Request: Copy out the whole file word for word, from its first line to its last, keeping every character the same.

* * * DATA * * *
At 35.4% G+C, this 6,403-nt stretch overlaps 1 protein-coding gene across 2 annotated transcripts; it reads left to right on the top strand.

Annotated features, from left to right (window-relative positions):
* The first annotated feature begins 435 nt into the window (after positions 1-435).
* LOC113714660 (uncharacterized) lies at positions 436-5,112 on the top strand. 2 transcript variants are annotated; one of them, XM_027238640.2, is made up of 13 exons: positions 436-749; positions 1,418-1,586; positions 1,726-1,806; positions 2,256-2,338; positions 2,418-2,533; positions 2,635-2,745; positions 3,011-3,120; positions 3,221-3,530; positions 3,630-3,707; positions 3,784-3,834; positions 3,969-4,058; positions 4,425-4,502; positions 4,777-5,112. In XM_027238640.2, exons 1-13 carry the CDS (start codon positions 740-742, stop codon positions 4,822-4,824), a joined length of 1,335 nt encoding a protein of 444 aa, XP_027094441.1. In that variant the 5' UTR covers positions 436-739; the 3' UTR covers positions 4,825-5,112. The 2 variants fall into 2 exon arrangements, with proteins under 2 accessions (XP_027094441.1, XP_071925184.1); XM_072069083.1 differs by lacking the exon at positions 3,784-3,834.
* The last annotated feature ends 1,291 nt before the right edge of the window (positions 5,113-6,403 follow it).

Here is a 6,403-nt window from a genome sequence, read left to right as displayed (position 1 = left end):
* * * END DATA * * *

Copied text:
At 35.4% G+C, this 6,403-nt stretch overlaps 1 protein-coding gene across 2 annotated transcripts; it reads left to right on the top strand.

Annotated features, from left to right (window-relative positions):
* The first annotated feature begins 435 nt into the window (after positions 1-435).
* LOC113714660 (uncharacterized) lies at positions 436-5,112 on the top strand. 2 transcript variants are annotated; one of them, XM_027238640.2, is made up of 13 exons: positions 436-749; positions 1,418-1,586; positions 1,726-1,806; positions 2,256-2,338; positions 2,418-2,533; positions 2,635-2,745; positions 3,011-3,120; positions 3,221-3,530; positions 3,630-3,707; positions 3,784-3,834; positions 3,969-4,058; positions 4,425-4,502; positions 4,777-5,112. In XM_027238640.2, exons 1-13 carry the CDS (start codon positions 740-742, stop codon positions 4,822-4,824), a joined length of 1,335 nt encoding a protein of 444 aa, XP_027094441.1. In that variant the 5' UTR covers positions 436-739; the 3' UTR covers positions 4,825-5,112. The 2 variants fall into 2 exon arrangements, with proteins under 2 accessions (XP_027094441.1, XP_071925184.1); XM_072069083.1 differs by lacking the exon at positions 3,784-3,834.
* The last annotated feature ends 1,291 nt before the right edge of the window (positions 5,113-6,403 follow it).

Here is a 6,403-nt window from a genome sequence, read left to right as displayed (position 1 = left end):